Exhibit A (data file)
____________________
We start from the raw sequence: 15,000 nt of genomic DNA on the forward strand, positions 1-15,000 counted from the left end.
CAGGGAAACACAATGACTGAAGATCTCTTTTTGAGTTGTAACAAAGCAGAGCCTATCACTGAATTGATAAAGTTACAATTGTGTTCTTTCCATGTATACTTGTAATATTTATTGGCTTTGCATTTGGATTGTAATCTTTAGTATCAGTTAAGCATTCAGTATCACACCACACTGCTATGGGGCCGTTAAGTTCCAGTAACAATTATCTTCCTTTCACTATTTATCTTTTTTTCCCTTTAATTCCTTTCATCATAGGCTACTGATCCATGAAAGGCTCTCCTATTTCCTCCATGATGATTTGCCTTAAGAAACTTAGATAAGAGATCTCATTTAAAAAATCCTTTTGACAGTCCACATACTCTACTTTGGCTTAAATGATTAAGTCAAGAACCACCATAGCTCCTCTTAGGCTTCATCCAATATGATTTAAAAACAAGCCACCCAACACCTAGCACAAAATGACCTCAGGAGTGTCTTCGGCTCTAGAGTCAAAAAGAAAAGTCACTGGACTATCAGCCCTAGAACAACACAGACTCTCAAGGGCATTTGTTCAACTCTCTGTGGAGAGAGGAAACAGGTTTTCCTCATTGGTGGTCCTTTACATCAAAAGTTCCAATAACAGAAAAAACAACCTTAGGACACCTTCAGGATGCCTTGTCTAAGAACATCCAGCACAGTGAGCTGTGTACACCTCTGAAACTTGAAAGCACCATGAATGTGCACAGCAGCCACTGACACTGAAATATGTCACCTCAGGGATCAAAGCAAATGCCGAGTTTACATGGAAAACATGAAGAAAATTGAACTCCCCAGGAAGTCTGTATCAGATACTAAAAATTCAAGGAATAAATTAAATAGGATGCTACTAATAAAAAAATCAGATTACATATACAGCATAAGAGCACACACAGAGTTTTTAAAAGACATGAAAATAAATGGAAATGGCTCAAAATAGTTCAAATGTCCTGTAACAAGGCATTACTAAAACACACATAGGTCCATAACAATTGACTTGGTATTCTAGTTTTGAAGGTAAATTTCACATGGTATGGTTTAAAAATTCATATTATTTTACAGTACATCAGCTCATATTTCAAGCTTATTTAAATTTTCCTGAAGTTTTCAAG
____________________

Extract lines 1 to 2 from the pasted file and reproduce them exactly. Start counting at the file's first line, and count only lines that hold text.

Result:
We start from the raw sequence: 15,000 nt of genomic DNA on the forward strand, positions 1-15,000 counted from the left end.
CAGGGAAACACAATGACTGAAGATCTCTTTTTGAGTTGTAACAAAGCAGAGCCTATCACTGAATTGATAAAGTTACAATTGTGTTCTTTCCATGTATACTTGTAATATTTATTGGCTTTGCATTTGGATTGTAATCTTTAGTATCAGTTAAGCATTCAGTATCACACCACACTGCTATGGGGCCGTTAAGTTCCAGTAACAATTATCTTCCTTTCACTATTTATCTTTTTTTCCCTTTAATTCCTTTCATCATAGGCTACTGATCCATGAAAGGCTCTCCTATTTCCTCCATGATGATTTGCCTTAAGAAACTTAGATAAGAGATCTCATTTAAAAAATCCTTTTGACAGTCCACATACTCTACTTTGGCTTAAATGATTAAGTCAAGAACCACCATAGCTCCTCTTAGGCTTCATCCAATATGATTTAAAAACAAGCCACCCAACACCTAGCACAAAATGACCTCAGGAGTGTCTTCGGCTCTAGAGTCAAAAAGAAAAGTCACTGGACTATCAGCCCTAGAACAACACAGACTCTCAAGGGCATTTGTTCAACTCTCTGTGGAGAGAGGAAACAGGTTTTCCTCATTGGTGGTCCTTTACATCAAAAGTTCCAATAACAGAAAAAACAACCTTAGGACACCTTCAGGATGCCTTGTCTAAGAACATCCAGCACAGTGAGCTGTGTACACCTCTGAAACTTGAAAGCACCATGAATGTGCACAGCAGCCACTGACACTGAAATATGTCACCTCAGGGATCAAAGCAAATGCCGAGTTTACATGGAAAACATGAAGAAAATTGAACTCCCCAGGAAGTCTGTATCAGATACTAAAAATTCAAGGAATAAATTAAATAGGATGCTACTAATAAAAAAATCAGATTACATATACAGCATAAGAGCACACACAGAGTTTTTAAAAGACATGAAAATAAATGGAAATGGCTCAAAATAGTTCAAATGTCCTGTAACAAGGCATTACTAAAACACACATAGGTCCATAACAATTGACTTGGTATTCTAGTTTTGAAGGTAAATTTCACATGGTATGGTTTAAAAATTCATATTATTTTACAGTACATCAGCTCATATTTCAAGCTTATTTAAATTTTCCTGAAGTTTTCAAG